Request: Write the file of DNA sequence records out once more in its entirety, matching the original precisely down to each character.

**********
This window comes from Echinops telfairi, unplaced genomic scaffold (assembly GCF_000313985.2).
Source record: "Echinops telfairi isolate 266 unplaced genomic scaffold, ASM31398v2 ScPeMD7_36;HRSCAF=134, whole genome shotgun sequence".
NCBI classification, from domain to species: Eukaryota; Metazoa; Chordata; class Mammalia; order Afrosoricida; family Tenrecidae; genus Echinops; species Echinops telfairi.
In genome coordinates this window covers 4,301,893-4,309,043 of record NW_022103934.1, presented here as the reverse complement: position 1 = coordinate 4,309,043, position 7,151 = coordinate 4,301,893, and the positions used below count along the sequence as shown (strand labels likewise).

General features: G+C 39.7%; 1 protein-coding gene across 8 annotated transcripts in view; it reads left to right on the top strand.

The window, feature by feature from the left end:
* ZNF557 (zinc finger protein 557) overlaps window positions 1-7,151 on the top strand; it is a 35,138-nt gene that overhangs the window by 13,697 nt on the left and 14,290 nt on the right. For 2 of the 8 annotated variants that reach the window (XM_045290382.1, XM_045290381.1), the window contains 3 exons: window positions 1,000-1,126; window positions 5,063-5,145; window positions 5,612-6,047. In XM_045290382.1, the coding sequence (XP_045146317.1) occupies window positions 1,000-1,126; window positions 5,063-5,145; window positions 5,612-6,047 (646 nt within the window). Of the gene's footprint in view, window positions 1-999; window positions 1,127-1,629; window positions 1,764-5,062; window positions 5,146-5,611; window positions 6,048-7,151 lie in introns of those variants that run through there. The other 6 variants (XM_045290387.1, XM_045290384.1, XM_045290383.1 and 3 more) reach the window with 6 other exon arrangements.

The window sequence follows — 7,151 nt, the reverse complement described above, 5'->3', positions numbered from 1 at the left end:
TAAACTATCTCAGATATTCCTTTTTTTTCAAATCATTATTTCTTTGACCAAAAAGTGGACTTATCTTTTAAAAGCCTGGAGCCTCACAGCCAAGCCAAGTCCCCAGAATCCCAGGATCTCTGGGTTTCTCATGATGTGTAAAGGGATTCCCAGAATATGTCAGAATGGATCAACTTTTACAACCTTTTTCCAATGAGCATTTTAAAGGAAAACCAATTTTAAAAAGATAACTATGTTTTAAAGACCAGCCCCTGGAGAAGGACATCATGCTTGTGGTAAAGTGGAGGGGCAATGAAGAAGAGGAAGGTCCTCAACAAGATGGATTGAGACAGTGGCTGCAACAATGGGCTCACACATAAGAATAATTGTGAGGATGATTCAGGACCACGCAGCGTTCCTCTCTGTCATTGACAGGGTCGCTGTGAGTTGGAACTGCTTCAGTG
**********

This window comes from Echinops telfairi, unplaced genomic scaffold (assembly GCF_000313985.2).
Source record: "Echinops telfairi isolate 266 unplaced genomic scaffold, ASM31398v2 ScPeMD7_36;HRSCAF=134, whole genome shotgun sequence".
NCBI classification, from domain to species: Eukaryota; Metazoa; Chordata; class Mammalia; order Afrosoricida; family Tenrecidae; genus Echinops; species Echinops telfairi.
In genome coordinates this window covers 4,301,893-4,309,043 of record NW_022103934.1, presented here as the reverse complement: position 1 = coordinate 4,309,043, position 7,151 = coordinate 4,301,893, and the positions used below count along the sequence as shown (strand labels likewise).

General features: G+C 39.7%; 1 protein-coding gene across 8 annotated transcripts in view; it reads left to right on the top strand.

The window, feature by feature from the left end:
* ZNF557 (zinc finger protein 557) overlaps window positions 1-7,151 on the top strand; it is a 35,138-nt gene that overhangs the window by 13,697 nt on the left and 14,290 nt on the right. For 2 of the 8 annotated variants that reach the window (XM_045290382.1, XM_045290381.1), the window contains 3 exons: window positions 1,000-1,126; window positions 5,063-5,145; window positions 5,612-6,047. In XM_045290382.1, the coding sequence (XP_045146317.1) occupies window positions 1,000-1,126; window positions 5,063-5,145; window positions 5,612-6,047 (646 nt within the window). Of the gene's footprint in view, window positions 1-999; window positions 1,127-1,629; window positions 1,764-5,062; window positions 5,146-5,611; window positions 6,048-7,151 lie in introns of those variants that run through there. The other 6 variants (XM_045290387.1, XM_045290384.1, XM_045290383.1 and 3 more) reach the window with 6 other exon arrangements.

The window sequence follows — 7,151 nt, the reverse complement described above, 5'->3', positions numbered from 1 at the left end:
TAAACTATCTCAGATATTCCTTTTTTTTCAAATCATTATTTCTTTGACCAAAAAGTGGACTTATCTTTTAAAAGCCTGGAGCCTCACAGCCAAGCCAAGTCCCCAGAATCCCAGGATCTCTGGGTTTCTCATGATGTGTAAAGGGATTCCCAGAATATGTCAGAATGGATCAACTTTTACAACCTTTTTCCAATGAGCATTTTAAAGGAAAACCAATTTTAAAAAGATAACTATGTTTTAAAGACCAGCCCCTGGAGAAGGACATCATGCTTGTGGTAAAGTGGAGGGGCAATGAAGAAGAGGAAGGTCCTCAACAAGATGGATTGAGACAGTGGCTGCAACAATGGGCTCACACATAAGAATAATTGTGAGGATGATTCAGGACCACGCAGCGTTCCTCTCTGTCATTGACAGGGTCGCTGTGAGTTGGAACTGCTTCAGTG